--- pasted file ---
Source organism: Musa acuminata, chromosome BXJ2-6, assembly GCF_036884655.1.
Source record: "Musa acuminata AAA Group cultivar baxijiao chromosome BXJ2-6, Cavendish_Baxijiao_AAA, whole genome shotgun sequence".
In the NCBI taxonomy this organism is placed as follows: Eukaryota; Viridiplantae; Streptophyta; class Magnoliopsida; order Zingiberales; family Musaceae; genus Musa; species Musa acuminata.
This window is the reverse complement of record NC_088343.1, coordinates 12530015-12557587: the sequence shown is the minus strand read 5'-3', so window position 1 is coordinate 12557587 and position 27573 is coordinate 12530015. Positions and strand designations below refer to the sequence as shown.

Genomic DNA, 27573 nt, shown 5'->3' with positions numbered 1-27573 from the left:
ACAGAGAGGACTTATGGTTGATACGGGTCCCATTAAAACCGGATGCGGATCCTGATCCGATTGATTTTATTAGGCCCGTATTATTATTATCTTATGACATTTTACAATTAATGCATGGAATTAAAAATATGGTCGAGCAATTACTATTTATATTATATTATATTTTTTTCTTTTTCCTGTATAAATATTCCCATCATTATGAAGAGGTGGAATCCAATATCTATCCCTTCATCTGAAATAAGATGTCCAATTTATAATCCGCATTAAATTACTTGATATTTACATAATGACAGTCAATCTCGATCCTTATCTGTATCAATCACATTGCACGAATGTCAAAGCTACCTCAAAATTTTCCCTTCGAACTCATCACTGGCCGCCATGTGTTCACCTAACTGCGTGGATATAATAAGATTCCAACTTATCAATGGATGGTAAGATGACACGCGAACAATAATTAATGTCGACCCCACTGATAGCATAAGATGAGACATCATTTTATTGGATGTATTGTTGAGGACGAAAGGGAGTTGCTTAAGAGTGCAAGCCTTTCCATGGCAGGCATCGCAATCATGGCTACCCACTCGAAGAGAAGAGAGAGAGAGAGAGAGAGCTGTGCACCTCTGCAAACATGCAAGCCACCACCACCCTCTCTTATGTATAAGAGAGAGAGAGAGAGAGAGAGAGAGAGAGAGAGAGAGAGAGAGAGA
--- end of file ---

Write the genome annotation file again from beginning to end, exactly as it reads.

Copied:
Source organism: Musa acuminata, chromosome BXJ2-6, assembly GCF_036884655.1.
Source record: "Musa acuminata AAA Group cultivar baxijiao chromosome BXJ2-6, Cavendish_Baxijiao_AAA, whole genome shotgun sequence".
In the NCBI taxonomy this organism is placed as follows: Eukaryota; Viridiplantae; Streptophyta; class Magnoliopsida; order Zingiberales; family Musaceae; genus Musa; species Musa acuminata.
This window is the reverse complement of record NC_088343.1, coordinates 12530015-12557587: the sequence shown is the minus strand read 5'-3', so window position 1 is coordinate 12557587 and position 27573 is coordinate 12530015. Positions and strand designations below refer to the sequence as shown.

Genomic DNA, 27573 nt, shown 5'->3' with positions numbered 1-27573 from the left:
ACAGAGAGGACTTATGGTTGATACGGGTCCCATTAAAACCGGATGCGGATCCTGATCCGATTGATTTTATTAGGCCCGTATTATTATTATCTTATGACATTTTACAATTAATGCATGGAATTAAAAATATGGTCGAGCAATTACTATTTATATTATATTATATTTTTTTCTTTTTCCTGTATAAATATTCCCATCATTATGAAGAGGTGGAATCCAATATCTATCCCTTCATCTGAAATAAGATGTCCAATTTATAATCCGCATTAAATTACTTGATATTTACATAATGACAGTCAATCTCGATCCTTATCTGTATCAATCACATTGCACGAATGTCAAAGCTACCTCAAAATTTTCCCTTCGAACTCATCACTGGCCGCCATGTGTTCACCTAACTGCGTGGATATAATAAGATTCCAACTTATCAATGGATGGTAAGATGACACGCGAACAATAATTAATGTCGACCCCACTGATAGCATAAGATGAGACATCATTTTATTGGATGTATTGTTGAGGACGAAAGGGAGTTGCTTAAGAGTGCAAGCCTTTCCATGGCAGGCATCGCAATCATGGCTACCCACTCGAAGAGAAGAGAGAGAGAGAGAGAGAGCTGTGCACCTCTGCAAACATGCAAGCCACCACCACCCTCTCTTATGTATAAGAGAGAGAGAGAGAGAGAGAGAGAGAGAGAGAGAGAGAGAGAGAGA